The nomination process features several new wrinkles, but it is the ballot for final Oscar voting that really changed things up. If you plan on betting on the Oscars at one of the New Jersey sportsbooks, you’ll want to know how this ballot works. More importantly, you’ll want to know which films it favors.
New Best Picture rules
How can there be five to 10 films nominated, you ask? The top five films automatically make the cut. Any movies that generate more than 5 percent of nomination balloting get a spot as well. That is unless there are more than 10, in which case the top 10 vote-getters get in. If there are only six movies with more than 5 percent of the vote, there are only six nominees.
When it comes to final Oscars voting, which started this week, the Best Picture race uses what is called a preferential ballot. Here is what that entails:
- Each one of the more than 7,000 members of the Academy ranks the eight nominees this year in order of preference. The No. 1 pick is the voters’ favorite, while eight goes to their least favorite.
- Once ballots are in, they are sorted based on what the top choice on the ballot is. There is a Roma pile, a Vice pile, and so on. If one movie has 50 percent of the first-place votes, Price Waterhouse Cooper declares a winner and calls it a day. This rarely happens. Instead, the voting moves to the second round.
- The accountants then take the pile of the movie with the fewest first-place votes (cough cough, Vice, cough cough). They then redistribute the votes based on what is second on the ballot’s list of films. If there is no majority, they repeat the process. They remove the lowest vote-getter and redistribute.
- If the ballots in this round list Vice/the eighth-place movie as second, the accountants move down to third on the list, as that movie is out of the race.
Why does this ballot matter to bettors?
This process completely changes the way movies find a path to Best Picture. It is not as much a contest of making the most-loved movie of the year. Instead, it is about making the least-disliked film of the year. Just take a look at some recent winners, and you’ll see what I mean.
In 2010, the mundane and inoffensive The King’s Speech won Best Picture. Meanwhile, more daring movies like Inception, The Social Network, and, Black Swan came up short. While The King’s Speech was good and enjoyed by all, in hindsight, these other films have all fared better critically.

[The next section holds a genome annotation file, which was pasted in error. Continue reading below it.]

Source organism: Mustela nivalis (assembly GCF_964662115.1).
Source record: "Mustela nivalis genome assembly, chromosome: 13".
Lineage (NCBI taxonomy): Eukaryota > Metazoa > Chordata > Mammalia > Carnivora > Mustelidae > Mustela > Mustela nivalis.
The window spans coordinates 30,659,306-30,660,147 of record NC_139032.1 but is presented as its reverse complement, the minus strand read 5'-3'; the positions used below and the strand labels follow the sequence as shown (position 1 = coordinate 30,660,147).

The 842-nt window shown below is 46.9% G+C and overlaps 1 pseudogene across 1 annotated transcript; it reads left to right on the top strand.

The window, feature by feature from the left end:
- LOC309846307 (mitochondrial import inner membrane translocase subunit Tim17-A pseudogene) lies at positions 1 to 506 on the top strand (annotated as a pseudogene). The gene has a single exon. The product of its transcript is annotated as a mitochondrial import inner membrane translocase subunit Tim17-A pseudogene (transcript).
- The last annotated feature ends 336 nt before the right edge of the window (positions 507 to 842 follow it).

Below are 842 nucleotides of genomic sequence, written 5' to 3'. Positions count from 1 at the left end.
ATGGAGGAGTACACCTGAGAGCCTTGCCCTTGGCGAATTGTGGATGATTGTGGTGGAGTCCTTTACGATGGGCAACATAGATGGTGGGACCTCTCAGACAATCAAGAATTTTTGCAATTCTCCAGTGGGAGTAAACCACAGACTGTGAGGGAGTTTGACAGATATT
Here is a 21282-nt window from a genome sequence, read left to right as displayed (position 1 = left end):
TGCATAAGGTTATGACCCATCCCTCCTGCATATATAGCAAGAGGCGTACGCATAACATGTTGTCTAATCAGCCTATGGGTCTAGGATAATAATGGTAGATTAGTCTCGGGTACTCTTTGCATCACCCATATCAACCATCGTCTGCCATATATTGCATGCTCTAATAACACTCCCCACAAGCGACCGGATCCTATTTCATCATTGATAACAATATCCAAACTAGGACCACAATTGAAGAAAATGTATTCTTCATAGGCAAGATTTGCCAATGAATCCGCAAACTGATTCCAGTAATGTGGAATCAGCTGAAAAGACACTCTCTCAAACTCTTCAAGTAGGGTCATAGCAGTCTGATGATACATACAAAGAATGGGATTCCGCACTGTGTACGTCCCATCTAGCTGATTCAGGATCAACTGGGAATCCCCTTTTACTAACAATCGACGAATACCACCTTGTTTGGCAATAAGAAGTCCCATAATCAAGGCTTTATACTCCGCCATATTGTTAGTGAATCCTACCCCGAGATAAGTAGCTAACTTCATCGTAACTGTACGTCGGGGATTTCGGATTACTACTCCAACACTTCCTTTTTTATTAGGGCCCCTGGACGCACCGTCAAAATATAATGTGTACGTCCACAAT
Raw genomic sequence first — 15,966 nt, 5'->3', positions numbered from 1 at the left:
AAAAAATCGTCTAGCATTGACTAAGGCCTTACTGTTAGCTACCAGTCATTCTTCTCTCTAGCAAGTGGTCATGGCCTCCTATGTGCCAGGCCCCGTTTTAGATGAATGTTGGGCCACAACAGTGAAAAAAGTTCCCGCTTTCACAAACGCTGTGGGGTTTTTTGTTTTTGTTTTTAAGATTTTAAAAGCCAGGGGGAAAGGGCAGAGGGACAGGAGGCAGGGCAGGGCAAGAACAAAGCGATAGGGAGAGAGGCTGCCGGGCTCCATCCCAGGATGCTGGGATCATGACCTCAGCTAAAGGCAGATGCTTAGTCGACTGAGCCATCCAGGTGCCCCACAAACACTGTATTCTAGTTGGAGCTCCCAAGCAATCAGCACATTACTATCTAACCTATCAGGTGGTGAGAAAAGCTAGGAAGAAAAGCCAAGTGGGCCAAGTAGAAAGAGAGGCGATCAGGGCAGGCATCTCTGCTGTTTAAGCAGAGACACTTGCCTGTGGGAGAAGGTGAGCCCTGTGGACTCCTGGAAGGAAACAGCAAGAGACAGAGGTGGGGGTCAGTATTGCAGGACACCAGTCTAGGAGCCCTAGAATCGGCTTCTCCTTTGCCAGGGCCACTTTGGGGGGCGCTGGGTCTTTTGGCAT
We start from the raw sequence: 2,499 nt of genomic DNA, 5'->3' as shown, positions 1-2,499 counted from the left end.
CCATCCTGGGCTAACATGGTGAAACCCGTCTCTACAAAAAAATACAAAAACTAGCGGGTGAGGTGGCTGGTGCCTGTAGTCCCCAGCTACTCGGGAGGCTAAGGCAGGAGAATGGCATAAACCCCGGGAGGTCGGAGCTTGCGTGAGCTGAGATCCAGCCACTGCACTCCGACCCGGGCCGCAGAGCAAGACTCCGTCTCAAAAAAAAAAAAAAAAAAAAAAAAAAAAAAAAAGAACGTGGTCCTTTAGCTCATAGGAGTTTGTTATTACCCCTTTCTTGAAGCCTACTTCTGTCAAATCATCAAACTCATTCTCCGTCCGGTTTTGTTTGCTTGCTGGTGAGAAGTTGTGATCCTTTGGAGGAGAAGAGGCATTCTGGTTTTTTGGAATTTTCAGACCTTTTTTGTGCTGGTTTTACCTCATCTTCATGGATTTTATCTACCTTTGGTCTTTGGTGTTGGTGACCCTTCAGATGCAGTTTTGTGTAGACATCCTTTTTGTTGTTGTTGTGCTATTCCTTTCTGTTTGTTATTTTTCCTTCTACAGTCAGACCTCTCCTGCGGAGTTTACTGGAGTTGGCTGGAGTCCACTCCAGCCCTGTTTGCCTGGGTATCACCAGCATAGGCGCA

By being inoffensive though, the movie managed to sail to victory. Since then, other movies traveled a similar path to victory. The Artist was likely not the top vote-getter in the first round of balloting, but it was likely in so many top-threes, it overcame the gap to take the win.
Just last year, The Shape of Water prevailed over the beloved, but polarizing Three Billboards Outside Ebbing, MO. Mostly because of its universal message and high-quality technical achievements had more mass appeal.
Which 2019 Oscar nominees benefit from preferential balloting?
Now for the important part: How to use this information to best bet on Best Picture.
This year, more than others, the chances there will be several rounds of voting and eliminating. Roma is the favorite, sure, but this race is more wide open than usual.
Key prognosticators go in several directions. The Producers Guild backs Green Book, while the Director’s Guild backs Roma. Meanwhile, the Golden Globes threw its weight behind Bohemian Rhapsody, while the Screen Actors Guild went with Black Panther.
Let’s start by eliminating the movies that have groups that love them and groups that loathe them:
- Green Book
- Bohemian Rhapsody
To quickly sum up why these guys stand little chance:
- Green Book is a classic-style film with a classic approach to racism that rubs many of the newer, younger Academy voters the wrong way.
- Bohemian Rhapsody producers had to fire the director Bryan Singer mid-shoot because he went off the grid and verbally abused his cast and crew. Oh, there is also the problem of Singer’s dozens of allegations of sexual assault, too.
- Vice is not out of the running for political reasons. It is just got mostly terrible reviews, indicating a large chunk of people hated it.
That leaves the following:
- Black Panther
- The Favourite
- A Star Is Born
All of these, save for Roma and Black Panther, have a solid number of people who like their movie. It is difficult to see any of them starting with a big chunk of first-place ballots though. There will be a ton of top three votes, but will that be enough? It is possible, certainly, but there are other categories where these movies will win. That might cause voters to put them in the middle of the pack rankings-wise.
Roma has serious fans, giving it the base of No. 1 votes it needs to surge to 50 percent first. However, a foreign film has never won Best Picture. A lengthy, black-and-white foreign film is just as hard of a sell now as it was in 1975. There is a chance that people understand the prestige of the film even if they did not like it themselves though. This movie probably has the head start it needs to win.
There is an intriguing Option B though.
Basically, no one dislikes Black Panther. There might be some older Academy veterans who can’t deign to rank a comic book movie very high. There are plenty more people though that will put Black Panther in their top three.
How do we know that? Because the Marvel movie won at the Screen Actors Guild Awards. Actors make up the largest branch of the Academy, so what they are sold on stands a decent chance of winning. Plus, with the influx in membership in the wake of #OscarsSoWhite, the new, more open-minded voters might use the inclusion of the box office success as a chance to make a statement that the Academy is ready to reward innovation, new voices and unexpected films.
2019 Best Picture Odds
|A Star Is Born||+3300||+3100||+4000||+3300|